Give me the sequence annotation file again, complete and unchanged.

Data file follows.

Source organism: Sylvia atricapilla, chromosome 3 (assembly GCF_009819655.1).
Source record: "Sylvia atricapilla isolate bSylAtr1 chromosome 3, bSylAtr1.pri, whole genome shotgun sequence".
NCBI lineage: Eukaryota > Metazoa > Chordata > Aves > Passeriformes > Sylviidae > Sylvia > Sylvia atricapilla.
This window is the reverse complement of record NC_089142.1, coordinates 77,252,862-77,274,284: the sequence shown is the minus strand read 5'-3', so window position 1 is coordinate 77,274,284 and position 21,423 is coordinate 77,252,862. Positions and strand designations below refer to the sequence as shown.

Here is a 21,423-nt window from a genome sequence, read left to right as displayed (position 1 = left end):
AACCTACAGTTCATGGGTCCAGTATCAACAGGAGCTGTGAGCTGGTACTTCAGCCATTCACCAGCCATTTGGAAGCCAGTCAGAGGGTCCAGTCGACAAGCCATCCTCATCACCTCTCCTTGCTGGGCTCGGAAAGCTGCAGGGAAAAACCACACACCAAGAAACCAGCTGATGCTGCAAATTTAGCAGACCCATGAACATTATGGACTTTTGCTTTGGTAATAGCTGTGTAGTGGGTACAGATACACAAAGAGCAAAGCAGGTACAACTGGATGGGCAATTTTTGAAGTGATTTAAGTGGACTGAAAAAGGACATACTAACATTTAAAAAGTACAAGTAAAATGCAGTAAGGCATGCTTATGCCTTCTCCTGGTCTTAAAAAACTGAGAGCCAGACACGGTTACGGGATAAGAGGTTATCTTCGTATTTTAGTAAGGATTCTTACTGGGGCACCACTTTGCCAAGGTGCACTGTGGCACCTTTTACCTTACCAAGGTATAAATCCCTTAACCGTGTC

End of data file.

Source organism: Sylvia atricapilla, chromosome 3 (assembly GCF_009819655.1).
Source record: "Sylvia atricapilla isolate bSylAtr1 chromosome 3, bSylAtr1.pri, whole genome shotgun sequence".
NCBI lineage: Eukaryota > Metazoa > Chordata > Aves > Passeriformes > Sylviidae > Sylvia > Sylvia atricapilla.
This window is the reverse complement of record NC_089142.1, coordinates 77,252,862-77,274,284: the sequence shown is the minus strand read 5'-3', so window position 1 is coordinate 77,274,284 and position 21,423 is coordinate 77,252,862. Positions and strand designations below refer to the sequence as shown.

Here is a 21,423-nt window from a genome sequence, read left to right as displayed (position 1 = left end):
AACCTACAGTTCATGGGTCCAGTATCAACAGGAGCTGTGAGCTGGTACTTCAGCCATTCACCAGCCATTTGGAAGCCAGTCAGAGGGTCCAGTCGACAAGCCATCCTCATCACCTCTCCTTGCTGGGCTCGGAAAGCTGCAGGGAAAAACCACACACCAAGAAACCAGCTGATGCTGCAAATTTAGCAGACCCATGAACATTATGGACTTTTGCTTTGGTAATAGCTGTGTAGTGGGTACAGATACACAAAGAGCAAAGCAGGTACAACTGGATGGGCAATTTTTGAAGTGATTTAAGTGGACTGAAAAAGGACATACTAACATTTAAAAAGTACAAGTAAAATGCAGTAAGGCATGCTTATGCCTTCTCCTGGTCTTAAAAAACTGAGAGCCAGACACGGTTACGGGATAAGAGGTTATCTTCGTATTTTAGTAAGGATTCTTACTGGGGCACCACTTTGCCAAGGTGCACTGTGGCACCTTTTACCTTACCAAGGTATAAATCCCTTAACCGTGTC